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Manufacturing New Talent 

workforce-fall 2013

By Mark Kleszczewski

Filling the talent pipeline requires doing a better job of creating partnerships.

Despite stubbornly high levels of unemployment, many employers continue to face a shortage of workers with the right skills to take on new jobs that have been created over the last few years. The problem is particularly acute in advanced manufacturing, where skilled talent is needed to innovate and accelerate R&D and production cycles, which are required for staying competitive in today’s fast-paced, global economy.

In the 2011 Skills Gap Report produced by The Manufacturing Institute and Deloitte, more than 80 percent of manufacturers report they cannot find people to fill their skilled production jobs, negatively affecting their ability to expand. As a result, there are approximately 600,000 manufacturing jobs open right now in the United States. Based on data from the U.S. Bureau of Economic Analysis, the National Association of Manufacturers estimates that filling these open positions would also result in more than 400,000 additional jobs created and an increase in GDP of 1.03 percent.

Demand for skilled workers is ramping up, due in large part to the recent resurgence of the oil and gas industry, the “reshoring” of some jobs back to the United States and rebounding consumer demand for autos, homes and other goods nationally. According to the Society for Human Resource Management, the high-tech and manufacturing businesses are having the most serious recruiting difficulties, followed by the construction, mining, oil and gas, professional services and finance and health industries. Welders, machinists and industrial machine mechanics are in particularly high demand, especially in the Southeast and Gulf Coast regions.

Compounding the issue is the wave of retiring baby boomers leaving the workforce in growing numbers each year. The U.S. Bureau of Labor Statistics forecasts a significant decrease in the primary working-age labor force from 2010 to 2020, while the Society of Manufacturing Engineers even projects a possible shortfall of up to 3 million jobs as early as 2015.

The actual number of open positions may vary, but the good news is that several types of initiatives — from proposed new federal legislation to customized, fast-track training programs and greater employer involvement — are making a dent in the manufacturing skills gap across the country.

For advanced manufacturing in particular, the needs of each business may be different, but to create a steady pipeline of workers whose skills match the needs of today’s industry, it also means having to a better job partnering with educational institutions, supporting portable, standardized credentials, creating apprenticeship programs and getting involved in nonprofit workforce coalitions.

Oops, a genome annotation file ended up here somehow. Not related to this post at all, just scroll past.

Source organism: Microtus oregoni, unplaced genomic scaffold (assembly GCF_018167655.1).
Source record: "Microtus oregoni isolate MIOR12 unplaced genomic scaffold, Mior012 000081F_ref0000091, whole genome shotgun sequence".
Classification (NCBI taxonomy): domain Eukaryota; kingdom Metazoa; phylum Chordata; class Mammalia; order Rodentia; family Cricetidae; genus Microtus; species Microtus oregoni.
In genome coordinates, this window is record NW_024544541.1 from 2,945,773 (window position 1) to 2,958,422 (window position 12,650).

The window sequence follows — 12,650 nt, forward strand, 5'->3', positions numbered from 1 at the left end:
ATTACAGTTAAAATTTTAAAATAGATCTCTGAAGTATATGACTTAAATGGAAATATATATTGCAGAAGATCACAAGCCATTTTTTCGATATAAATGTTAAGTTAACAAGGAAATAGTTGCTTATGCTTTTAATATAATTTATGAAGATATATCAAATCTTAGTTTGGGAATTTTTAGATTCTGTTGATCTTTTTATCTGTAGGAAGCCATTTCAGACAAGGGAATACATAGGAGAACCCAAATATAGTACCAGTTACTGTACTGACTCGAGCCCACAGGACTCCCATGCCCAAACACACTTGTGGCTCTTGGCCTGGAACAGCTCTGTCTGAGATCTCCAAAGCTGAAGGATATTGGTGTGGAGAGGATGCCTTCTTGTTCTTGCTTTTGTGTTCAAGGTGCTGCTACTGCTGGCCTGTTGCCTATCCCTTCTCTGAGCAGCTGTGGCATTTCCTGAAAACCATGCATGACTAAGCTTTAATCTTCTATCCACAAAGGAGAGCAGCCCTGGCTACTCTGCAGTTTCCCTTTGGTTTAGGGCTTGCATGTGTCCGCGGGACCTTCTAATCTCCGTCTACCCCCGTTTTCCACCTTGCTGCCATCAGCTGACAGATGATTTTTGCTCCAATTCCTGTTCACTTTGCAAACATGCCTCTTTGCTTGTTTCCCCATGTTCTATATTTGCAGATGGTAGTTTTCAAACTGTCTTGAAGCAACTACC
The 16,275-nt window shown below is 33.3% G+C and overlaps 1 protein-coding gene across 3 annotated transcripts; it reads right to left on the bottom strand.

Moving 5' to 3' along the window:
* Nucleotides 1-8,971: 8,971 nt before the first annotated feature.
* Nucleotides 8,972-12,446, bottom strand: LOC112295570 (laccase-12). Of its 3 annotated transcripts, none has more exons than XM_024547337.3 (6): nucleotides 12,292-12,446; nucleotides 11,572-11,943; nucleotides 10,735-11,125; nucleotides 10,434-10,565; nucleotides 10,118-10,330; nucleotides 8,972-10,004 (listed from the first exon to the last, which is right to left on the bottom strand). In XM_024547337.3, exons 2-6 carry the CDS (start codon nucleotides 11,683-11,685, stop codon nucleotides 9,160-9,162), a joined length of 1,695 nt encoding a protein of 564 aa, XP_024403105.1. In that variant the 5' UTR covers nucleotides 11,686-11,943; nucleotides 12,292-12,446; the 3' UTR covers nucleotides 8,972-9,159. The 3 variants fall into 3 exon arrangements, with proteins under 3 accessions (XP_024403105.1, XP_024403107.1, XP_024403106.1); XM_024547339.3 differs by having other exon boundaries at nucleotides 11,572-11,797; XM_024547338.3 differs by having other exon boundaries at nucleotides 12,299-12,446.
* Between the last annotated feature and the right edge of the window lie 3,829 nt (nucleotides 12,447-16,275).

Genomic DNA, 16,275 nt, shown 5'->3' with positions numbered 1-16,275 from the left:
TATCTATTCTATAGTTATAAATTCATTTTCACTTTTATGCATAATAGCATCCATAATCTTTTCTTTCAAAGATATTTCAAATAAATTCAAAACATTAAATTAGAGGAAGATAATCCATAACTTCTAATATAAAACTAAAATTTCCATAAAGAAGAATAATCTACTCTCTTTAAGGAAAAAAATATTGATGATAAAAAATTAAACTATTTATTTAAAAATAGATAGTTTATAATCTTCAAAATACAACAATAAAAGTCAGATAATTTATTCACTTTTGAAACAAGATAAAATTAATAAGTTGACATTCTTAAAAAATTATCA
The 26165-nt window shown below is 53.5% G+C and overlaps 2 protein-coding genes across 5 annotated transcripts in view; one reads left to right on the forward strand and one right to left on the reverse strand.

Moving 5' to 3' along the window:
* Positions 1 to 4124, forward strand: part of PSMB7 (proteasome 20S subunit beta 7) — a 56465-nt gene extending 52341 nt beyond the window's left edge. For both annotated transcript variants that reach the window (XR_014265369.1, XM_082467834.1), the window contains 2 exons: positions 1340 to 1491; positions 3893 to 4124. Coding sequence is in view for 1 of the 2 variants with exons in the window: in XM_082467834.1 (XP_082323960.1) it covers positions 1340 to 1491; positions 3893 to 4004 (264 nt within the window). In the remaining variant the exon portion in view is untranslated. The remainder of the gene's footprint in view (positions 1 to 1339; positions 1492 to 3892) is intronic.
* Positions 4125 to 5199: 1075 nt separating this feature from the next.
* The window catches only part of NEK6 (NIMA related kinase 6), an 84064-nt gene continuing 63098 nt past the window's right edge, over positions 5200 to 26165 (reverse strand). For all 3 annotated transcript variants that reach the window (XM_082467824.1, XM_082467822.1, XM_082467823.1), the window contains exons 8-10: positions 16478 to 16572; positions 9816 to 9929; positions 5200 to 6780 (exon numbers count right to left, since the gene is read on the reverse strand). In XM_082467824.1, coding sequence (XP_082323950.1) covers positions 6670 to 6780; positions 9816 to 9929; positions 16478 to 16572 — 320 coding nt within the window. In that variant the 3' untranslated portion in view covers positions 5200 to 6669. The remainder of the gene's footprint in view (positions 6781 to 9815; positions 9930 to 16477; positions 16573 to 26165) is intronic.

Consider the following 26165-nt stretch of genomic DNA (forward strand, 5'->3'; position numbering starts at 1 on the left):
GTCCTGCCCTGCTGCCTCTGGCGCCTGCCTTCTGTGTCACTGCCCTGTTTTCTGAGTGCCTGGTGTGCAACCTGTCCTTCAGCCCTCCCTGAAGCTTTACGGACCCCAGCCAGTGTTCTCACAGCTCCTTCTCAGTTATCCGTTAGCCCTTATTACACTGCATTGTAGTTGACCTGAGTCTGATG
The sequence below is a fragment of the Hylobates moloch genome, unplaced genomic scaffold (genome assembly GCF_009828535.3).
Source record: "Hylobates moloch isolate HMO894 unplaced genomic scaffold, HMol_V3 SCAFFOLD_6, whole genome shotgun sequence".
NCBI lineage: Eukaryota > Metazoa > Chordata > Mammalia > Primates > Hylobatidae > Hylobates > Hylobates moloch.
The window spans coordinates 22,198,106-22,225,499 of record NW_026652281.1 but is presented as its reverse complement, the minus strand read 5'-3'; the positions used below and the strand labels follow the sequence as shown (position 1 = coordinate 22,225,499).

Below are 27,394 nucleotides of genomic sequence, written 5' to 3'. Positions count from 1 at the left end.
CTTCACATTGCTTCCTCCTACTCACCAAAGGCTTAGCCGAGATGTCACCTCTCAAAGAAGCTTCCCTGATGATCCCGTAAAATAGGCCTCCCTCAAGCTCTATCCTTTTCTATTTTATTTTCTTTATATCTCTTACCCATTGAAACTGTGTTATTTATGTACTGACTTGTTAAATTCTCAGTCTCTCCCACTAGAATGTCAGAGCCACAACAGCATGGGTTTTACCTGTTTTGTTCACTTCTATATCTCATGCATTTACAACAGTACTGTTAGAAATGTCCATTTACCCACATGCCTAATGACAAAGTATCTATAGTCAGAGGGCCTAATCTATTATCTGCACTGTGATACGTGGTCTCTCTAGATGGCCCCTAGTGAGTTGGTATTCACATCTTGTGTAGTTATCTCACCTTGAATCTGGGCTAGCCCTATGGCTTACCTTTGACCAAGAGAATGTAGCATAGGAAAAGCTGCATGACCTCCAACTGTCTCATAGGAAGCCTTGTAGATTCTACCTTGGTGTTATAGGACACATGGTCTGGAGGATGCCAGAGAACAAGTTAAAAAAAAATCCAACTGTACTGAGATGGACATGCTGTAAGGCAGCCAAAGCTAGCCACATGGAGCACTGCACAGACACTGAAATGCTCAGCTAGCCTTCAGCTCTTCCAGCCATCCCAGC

Right Skills, Right Now

“Manufacturing is definitely where I see the biggest skills gap right now,” confirms E.J. Daigle, dean of robotics and manufacturing, Dunwoody College of Technology in Minneapolis, Minn. “One of the main areas where we’re currently having trouble meeting industry demand is in the maintenance and mechanics of automation. What’s even more of a problem than the automation side is in advanced CNC machining, especially with tool making.

“Part of the trouble is negative media coverage about manufacturing jobs, especially when news reports lump together industries that need highly-qualified technical people with low-skilled assembly work that gets sent offshore,” Daigle continues. “But it’s really the opposite — we have way more high-skilled manufacturing jobs than we have graduates.

The actual number of open positions may vary, but the good news is that several types of initiatives — from proposed new federal legislation to customized, fast-track training programs and greater employer involvement — are making a dent in the manufacturing skills gap across the country.

“Unfortunately, even though manufacturing is booming, it’s still tough to convince kids who’ve never taken a modern metal shop, machine shop or CAD class that a practical, two-year technical degree is every bit as good as a four-year degree,” he continues. “There’s still a stereotype that a four-year degree is better, even though it’s more expensive, will take you longer to complete, and doesn’t mean that you’re any more marketable in the workplace.”

To overcome this challenge and address the current shortage of CNC operators, the school was one of the first in the country to offer the Right Skills Now certification and fast-track  manufacturing training. Graduates from the program — which includes paid internships and 18 weeks of intense study — earn a nationally portable, industry-recognized National Career Readiness Certificate, which prepares them to become entry-level manual and CNC machine tool operators.

Over in northeast Iowa, new investments and programs are being created to bolster a strong talent pool that’s well-versed in several industries.

“Historically, the Cedar Valley region has been a diverse center of manufacturing and already has a skilled manufacturing workforce in place, especially in the fields of agriculture equipment, food production, industrial equipment, automotive supply chain and textiles,” says Steve Dust, CEO, Cedar Valley TechWorks and the Greater Cedar Valley (Iowa) Alliance & Chamber. “We’ve also been very fortunate to have firms here that have been keeping up with the leading edge of advanced manufacturing processes and technologies.”